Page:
SC urged to hold preliminary conference on Anti-Terrorism law petitions by videoconference

Mike Navallo, ABS-CBN News

Posted at Nov 17 2020 12:15 PM | Updated as of Nov 17 2020 01:40 PM

Lawyers Erin Tañada, Chel Diokno, and QC 6th district representative Kit Belmonte pose for pictures before filing a petition against the Anti Terrorism Law on July 23, 2020. George Calvelo, ABS-CBN News

MANILA - A group of petitioners against the Anti-Terrorism Act (ATA) has urged the Supreme Court to hold the preliminary conference scheduled later this month through videoconference, citing current health restrictions due to the coronavirus pandemic.

Senators Leila de Lima and Francis Pangilinan, journalists led by Ces Doyo, rights defenders led by Chel Diokno and constitutional framers Florangel Rosario-Braid and Edmundo Garcia, through their lawyers from the Free Legal Assistance Group (FLAG), filed an omnibus motion Monday asking SC to “allow the participation of parties in the preliminary conference on November 26, 2020 remotely via videoconference.”

Petitioners said this would “best balance” the need to urgently solve the 37 consolidated petitions against the anti-terrorism measure with the current public health realities brought about by the pandemic.

They noted that some of the petitioners are based in Visayas and Mindanao. With travel restrictions and mandatory quarantines still place and some localities experiencing resurgence of the pandemic, it would be “impracticable” to travel to Manila.

Holding a preliminary conference in person, they argued, would mean having 37 sets of counsels plus lawyers from the Office of the Solicitor General (OSG) in one room. Even with RT-PCR or antigen tests to detect the coronavirus, they said neither test could account for the 72-hour window between testing and the conduct of the preliminary conference itself.

The OSG had earlier used the same argument against mass gathering to move for the cancellation of oral arguments on the consolidated petitions, but unlike the OSG which opposes even videoconferencing, petitioners pointed to lower courts holding proceedings through videoconference to show that there is an existing platform to ensure orderly conduct of proceedings.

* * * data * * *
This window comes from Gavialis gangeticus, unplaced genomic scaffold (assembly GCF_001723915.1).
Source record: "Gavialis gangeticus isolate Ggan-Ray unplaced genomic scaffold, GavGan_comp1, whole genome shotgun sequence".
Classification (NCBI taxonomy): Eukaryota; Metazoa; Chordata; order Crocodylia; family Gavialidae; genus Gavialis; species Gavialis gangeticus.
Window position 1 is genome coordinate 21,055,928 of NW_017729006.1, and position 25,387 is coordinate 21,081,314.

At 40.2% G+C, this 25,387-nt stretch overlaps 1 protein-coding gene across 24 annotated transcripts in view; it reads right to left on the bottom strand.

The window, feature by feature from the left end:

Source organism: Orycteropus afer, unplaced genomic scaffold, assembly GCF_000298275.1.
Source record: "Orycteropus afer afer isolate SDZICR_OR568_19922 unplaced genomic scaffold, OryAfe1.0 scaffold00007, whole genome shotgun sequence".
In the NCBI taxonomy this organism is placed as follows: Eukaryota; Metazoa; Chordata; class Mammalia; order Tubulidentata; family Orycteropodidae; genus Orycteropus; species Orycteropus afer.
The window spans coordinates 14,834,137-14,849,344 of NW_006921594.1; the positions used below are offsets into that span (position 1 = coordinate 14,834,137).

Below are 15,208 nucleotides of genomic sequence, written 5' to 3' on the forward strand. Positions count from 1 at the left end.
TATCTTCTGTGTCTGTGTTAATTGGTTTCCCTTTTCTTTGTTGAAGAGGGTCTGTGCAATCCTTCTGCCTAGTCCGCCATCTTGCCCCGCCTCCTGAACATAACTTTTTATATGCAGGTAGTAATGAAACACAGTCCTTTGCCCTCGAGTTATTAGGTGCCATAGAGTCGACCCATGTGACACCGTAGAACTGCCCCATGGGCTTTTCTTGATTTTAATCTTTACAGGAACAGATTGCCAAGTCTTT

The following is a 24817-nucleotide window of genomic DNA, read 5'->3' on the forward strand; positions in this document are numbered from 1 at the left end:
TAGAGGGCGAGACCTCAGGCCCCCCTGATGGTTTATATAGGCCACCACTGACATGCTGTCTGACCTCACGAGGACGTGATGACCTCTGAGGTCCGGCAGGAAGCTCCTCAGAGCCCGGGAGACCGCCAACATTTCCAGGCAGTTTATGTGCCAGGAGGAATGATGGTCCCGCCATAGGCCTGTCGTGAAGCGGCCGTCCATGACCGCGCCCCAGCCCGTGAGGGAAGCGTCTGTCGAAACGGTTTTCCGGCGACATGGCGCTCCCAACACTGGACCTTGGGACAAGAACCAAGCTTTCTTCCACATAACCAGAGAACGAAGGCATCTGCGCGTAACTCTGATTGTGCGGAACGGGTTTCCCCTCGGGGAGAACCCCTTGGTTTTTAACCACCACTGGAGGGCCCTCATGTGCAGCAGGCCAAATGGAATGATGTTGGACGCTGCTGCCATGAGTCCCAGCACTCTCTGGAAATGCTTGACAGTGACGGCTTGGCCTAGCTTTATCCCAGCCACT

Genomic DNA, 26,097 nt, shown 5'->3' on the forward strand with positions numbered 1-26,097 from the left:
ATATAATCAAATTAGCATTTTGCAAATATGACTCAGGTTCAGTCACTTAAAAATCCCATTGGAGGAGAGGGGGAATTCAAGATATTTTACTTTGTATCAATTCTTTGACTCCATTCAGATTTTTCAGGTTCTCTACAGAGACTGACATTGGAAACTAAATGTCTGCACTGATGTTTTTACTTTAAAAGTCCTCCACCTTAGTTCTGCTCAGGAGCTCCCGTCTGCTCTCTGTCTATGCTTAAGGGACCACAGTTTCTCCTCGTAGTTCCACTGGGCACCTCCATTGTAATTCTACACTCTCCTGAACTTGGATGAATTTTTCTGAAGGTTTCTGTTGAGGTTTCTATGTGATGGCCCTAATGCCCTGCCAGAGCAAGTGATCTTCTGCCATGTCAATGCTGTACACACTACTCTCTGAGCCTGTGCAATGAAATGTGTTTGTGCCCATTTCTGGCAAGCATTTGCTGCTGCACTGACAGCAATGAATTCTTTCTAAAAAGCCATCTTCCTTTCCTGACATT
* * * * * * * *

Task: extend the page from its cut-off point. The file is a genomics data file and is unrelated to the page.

“[T]here need not be any tradeoff between public health and the speedy and orderly resolution of the petitions against the ATA. Hence, while petitioners appreciate the prompt action of the Court through the setting of the preliminary conference, they submit that its end can be achieved in a healthy manner by conducting the said proceedings remotely,” petitioners said.

They also urged the Supreme Court to simplify the issues raised in the 37 petitions to the 3 most common issues:

  • the overbreadth of the ATA (language of the law is so broad that it unnecessarily interferes with the exercise of constitutional rights, even if the purpose is to prohibit activities that the government may constitutionally prohibit)
  • the void for vagueness of the ATA (law does not reasonably put a person on notice as to what may not be done or what is required)
  • the necessity for the issuance of a status quo ante order (return to status before issuance of an order) or similar preliminary injunction by the Court.

“Procedural issues, in particular, may be argued by the parties through memoranda as they are not specific to the various petitioners,” read the motion.

Citing “clear and imminent danger to free speech,” petitioners challenged the constitutionality of the ATA in July and sought to stop its implementation. 

It reiterated its plea for issuance of a temporary restraining order (TRO) in October after the issuance of the implementing rules and regulations of the ATA.

Thirty-seven petitions against the ATA were filed before the Supreme Court.

Chief Justice Diosdado Peralta earlier said they should be able to announce the date for the oral arguments by mid-November.

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